Safety and Feasibility of a Diagnostic Algorithm Combining Clinical Probability, d-Dimer Testing, and Ultrasonography for Suspected Upper Extremity Deep Venous Thrombosis: A Prospective Management Study.
ABSTRACT Although well-established for suspected lower limb deep venous thrombosis, an algorithm combining a clinical decision score, d-dimer testing, and ultrasonography has not been evaluated for suspected upper extremity deep venous thrombosis (UEDVT).
To assess the safety and feasibility of a new diagnostic algorithm in patients with clinically suspected UEDVT.
Diagnostic management study. (ClinicalTrials.gov: NCT01324037) SETTING: 16 hospitals in Europe and the United States.
406 inpatients and outpatients with suspected UEDVT.
The algorithm consisted of the sequential application of a clinical decision score, d-dimer testing, and ultrasonography. Patients were first categorized as likely or unlikely to have UEDVT; in those with an unlikely score and normal d-dimer levels, UEDVT was excluded. All other patients had (repeated) compression ultrasonography. The primary outcome was the 3-month incidence of symptomatic UEDVT and pulmonary embolism in patients with a normal diagnostic work-up.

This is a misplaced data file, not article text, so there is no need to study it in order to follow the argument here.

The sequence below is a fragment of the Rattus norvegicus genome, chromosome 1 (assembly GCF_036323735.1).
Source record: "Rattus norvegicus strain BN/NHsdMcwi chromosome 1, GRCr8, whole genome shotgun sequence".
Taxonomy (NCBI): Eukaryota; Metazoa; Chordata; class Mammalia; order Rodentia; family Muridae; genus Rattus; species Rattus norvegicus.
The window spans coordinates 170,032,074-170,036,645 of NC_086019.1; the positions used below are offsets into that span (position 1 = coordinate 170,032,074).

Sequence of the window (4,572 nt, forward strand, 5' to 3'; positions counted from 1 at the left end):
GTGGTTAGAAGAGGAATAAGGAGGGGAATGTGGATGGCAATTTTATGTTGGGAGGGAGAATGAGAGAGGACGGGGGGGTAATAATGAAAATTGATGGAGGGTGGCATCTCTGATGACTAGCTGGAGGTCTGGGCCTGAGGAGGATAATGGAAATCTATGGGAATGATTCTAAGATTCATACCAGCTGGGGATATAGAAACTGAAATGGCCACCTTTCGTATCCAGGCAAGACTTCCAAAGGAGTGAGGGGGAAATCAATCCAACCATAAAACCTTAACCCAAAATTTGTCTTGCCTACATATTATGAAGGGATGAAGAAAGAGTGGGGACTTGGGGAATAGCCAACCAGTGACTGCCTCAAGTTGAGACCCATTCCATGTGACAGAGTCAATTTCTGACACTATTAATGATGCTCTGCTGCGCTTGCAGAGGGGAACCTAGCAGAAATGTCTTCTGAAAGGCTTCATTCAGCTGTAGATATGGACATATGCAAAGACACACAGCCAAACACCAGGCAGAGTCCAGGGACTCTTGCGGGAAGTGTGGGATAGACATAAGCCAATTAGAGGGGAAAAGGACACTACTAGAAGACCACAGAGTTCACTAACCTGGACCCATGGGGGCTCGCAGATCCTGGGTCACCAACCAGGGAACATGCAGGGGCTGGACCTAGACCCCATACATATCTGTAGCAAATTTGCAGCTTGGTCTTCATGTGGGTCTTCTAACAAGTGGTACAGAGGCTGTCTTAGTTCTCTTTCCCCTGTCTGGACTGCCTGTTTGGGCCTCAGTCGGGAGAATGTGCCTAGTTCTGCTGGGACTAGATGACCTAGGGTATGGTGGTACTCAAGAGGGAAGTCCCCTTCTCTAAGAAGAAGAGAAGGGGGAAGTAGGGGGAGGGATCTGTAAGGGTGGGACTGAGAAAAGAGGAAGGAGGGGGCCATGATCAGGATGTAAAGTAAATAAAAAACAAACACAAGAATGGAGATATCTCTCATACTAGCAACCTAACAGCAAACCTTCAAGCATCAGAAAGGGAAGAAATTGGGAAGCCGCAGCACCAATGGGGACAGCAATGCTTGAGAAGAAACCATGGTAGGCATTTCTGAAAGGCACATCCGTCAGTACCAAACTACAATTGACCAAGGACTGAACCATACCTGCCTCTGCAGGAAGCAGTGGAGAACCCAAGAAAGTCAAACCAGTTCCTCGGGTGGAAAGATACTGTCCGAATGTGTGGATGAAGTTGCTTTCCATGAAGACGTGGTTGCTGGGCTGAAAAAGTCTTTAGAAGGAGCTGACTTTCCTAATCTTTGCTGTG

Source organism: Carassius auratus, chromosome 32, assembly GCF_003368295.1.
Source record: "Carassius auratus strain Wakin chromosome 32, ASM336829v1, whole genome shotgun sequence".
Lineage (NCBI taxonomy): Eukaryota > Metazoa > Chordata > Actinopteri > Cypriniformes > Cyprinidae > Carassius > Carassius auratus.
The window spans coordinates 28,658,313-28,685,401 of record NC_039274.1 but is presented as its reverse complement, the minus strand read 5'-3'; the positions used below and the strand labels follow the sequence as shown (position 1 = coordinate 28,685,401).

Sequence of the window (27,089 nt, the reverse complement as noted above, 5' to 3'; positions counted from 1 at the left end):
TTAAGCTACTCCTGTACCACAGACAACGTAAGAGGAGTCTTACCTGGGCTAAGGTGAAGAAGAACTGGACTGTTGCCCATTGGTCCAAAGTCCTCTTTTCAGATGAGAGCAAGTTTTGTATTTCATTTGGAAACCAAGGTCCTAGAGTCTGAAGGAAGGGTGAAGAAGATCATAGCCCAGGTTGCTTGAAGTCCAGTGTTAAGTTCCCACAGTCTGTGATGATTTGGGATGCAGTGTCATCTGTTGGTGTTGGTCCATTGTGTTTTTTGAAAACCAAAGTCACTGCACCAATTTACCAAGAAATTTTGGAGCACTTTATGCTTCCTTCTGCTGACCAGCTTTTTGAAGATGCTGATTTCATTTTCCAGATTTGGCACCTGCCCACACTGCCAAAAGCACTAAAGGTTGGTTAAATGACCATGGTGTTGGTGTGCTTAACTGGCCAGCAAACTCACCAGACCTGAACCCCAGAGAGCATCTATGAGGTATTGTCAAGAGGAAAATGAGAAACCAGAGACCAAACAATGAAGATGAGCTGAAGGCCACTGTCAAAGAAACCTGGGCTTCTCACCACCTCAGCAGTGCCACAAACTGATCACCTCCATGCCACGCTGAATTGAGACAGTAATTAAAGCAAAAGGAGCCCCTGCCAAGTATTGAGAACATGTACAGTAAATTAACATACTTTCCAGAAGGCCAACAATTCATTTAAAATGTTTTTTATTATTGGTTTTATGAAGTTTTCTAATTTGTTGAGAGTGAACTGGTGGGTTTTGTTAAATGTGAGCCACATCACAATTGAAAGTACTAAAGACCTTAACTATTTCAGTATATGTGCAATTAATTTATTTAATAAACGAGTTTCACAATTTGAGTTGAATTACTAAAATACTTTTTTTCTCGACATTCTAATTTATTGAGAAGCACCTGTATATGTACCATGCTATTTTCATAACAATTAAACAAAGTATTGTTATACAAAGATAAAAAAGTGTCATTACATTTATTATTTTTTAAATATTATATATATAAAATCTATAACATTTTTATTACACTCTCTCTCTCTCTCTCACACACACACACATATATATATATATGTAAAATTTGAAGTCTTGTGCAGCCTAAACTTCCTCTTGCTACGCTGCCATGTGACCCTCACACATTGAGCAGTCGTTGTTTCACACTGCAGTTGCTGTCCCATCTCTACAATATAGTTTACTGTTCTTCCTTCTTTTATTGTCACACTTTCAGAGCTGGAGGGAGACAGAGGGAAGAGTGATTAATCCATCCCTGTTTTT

The algorithm was feasible and completed in 390 of the 406 patients (96%). In 87 patients (21%), an unlikely score combined with normal d-dimer levels excluded UEDVT. Superficial venous thrombosis and UEDVT were diagnosed in 54 (13%) and 103 (25%) patients, respectively. All 249 patients with a normal diagnostic work-up, including those with protocol violations (n = 16), were followed for 3 months. One patient developed UEDVT during follow-up, for an overall failure rate of 0.4% (95% CI, 0.0% to 2.2%).
This study was not powered to show the safety of the substrategies. d-Dimer testing was done locally.
The combination of a clinical decision score, d-dimer testing, and ultrasonography can safely and effectively exclude UEDVT. If confirmed by other studies, this algorithm has potential as a standard approach to suspected UEDVT.
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